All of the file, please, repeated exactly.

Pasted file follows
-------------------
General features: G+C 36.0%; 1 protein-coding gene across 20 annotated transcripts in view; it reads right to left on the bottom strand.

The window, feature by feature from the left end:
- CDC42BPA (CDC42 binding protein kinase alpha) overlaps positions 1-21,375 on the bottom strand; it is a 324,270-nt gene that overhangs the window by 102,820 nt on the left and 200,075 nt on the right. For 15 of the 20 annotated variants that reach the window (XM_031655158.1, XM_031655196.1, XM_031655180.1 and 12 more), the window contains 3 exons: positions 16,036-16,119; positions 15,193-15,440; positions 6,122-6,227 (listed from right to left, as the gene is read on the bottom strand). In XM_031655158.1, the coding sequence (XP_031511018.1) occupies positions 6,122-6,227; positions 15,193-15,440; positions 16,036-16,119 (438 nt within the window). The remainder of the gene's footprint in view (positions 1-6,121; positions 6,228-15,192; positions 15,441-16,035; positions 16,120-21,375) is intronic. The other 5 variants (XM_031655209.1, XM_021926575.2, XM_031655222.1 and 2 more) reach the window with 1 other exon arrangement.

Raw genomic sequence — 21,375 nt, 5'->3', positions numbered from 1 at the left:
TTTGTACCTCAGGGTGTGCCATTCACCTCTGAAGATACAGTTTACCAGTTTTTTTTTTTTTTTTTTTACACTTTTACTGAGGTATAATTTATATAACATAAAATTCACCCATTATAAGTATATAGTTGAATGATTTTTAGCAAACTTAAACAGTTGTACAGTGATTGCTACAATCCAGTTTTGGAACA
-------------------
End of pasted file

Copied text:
General features: G+C 36.0%; 1 protein-coding gene across 20 annotated transcripts in view; it reads right to left on the bottom strand.

The window, feature by feature from the left end:
- CDC42BPA (CDC42 binding protein kinase alpha) overlaps positions 1-21,375 on the bottom strand; it is a 324,270-nt gene that overhangs the window by 102,820 nt on the left and 200,075 nt on the right. For 15 of the 20 annotated variants that reach the window (XM_031655158.1, XM_031655196.1, XM_031655180.1 and 12 more), the window contains 3 exons: positions 16,036-16,119; positions 15,193-15,440; positions 6,122-6,227 (listed from right to left, as the gene is read on the bottom strand). In XM_031655158.1, the coding sequence (XP_031511018.1) occupies positions 6,122-6,227; positions 15,193-15,440; positions 16,036-16,119 (438 nt within the window). The remainder of the gene's footprint in view (positions 1-6,121; positions 6,228-15,192; positions 15,441-16,035; positions 16,120-21,375) is intronic. The other 5 variants (XM_031655209.1, XM_021926575.2, XM_031655222.1 and 2 more) reach the window with 1 other exon arrangement.

Raw genomic sequence — 21,375 nt, 5'->3', positions numbered from 1 at the left:
TTTGTACCTCAGGGTGTGCCATTCACCTCTGAAGATACAGTTTACCAGTTTTTTTTTTTTTTTTTTTACACTTTTACTGAGGTATAATTTATATAACATAAAATTCACCCATTATAAGTATATAGTTGAATGATTTTTAGCAAACTTAAACAGTTGTACAGTGATTGCTACAATCCAGTTTTGGAACA